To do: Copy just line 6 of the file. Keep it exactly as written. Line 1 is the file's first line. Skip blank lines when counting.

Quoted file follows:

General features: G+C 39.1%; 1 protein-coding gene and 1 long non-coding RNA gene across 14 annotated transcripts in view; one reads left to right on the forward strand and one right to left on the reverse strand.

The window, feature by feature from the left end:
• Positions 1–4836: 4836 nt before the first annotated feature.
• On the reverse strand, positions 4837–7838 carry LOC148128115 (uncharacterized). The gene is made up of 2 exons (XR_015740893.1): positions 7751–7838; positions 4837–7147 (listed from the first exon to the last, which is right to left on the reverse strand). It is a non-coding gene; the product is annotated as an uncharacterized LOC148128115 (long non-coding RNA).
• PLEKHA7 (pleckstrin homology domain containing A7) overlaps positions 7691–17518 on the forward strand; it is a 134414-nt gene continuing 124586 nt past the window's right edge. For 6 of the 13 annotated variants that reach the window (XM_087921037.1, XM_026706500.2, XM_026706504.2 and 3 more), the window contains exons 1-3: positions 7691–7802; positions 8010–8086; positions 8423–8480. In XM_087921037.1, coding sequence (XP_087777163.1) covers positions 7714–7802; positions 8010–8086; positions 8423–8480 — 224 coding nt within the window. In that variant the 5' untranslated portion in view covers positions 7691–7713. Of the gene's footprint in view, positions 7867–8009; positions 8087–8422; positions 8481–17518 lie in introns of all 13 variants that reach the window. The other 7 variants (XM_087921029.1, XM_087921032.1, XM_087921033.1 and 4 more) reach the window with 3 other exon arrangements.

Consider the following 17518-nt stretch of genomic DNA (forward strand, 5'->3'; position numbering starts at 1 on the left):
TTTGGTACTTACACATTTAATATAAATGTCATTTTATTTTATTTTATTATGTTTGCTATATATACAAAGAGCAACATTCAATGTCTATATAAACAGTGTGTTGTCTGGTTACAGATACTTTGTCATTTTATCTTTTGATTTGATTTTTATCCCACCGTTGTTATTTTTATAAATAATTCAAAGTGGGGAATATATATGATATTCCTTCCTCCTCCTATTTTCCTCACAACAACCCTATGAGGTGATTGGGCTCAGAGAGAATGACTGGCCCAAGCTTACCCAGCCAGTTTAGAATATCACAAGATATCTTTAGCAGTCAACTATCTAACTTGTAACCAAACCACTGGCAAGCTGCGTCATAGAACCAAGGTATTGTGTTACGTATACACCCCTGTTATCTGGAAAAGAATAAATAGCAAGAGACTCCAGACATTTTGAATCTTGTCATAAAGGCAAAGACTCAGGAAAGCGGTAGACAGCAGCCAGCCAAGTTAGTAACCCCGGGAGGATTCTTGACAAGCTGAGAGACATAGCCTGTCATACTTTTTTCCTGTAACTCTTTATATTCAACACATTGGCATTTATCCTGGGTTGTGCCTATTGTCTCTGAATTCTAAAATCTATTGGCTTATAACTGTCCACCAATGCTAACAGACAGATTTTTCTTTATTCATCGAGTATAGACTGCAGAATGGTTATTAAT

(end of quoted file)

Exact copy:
Consider the following 17518-nt stretch of genomic DNA (forward strand, 5'->3'; position numbering starts at 1 on the left):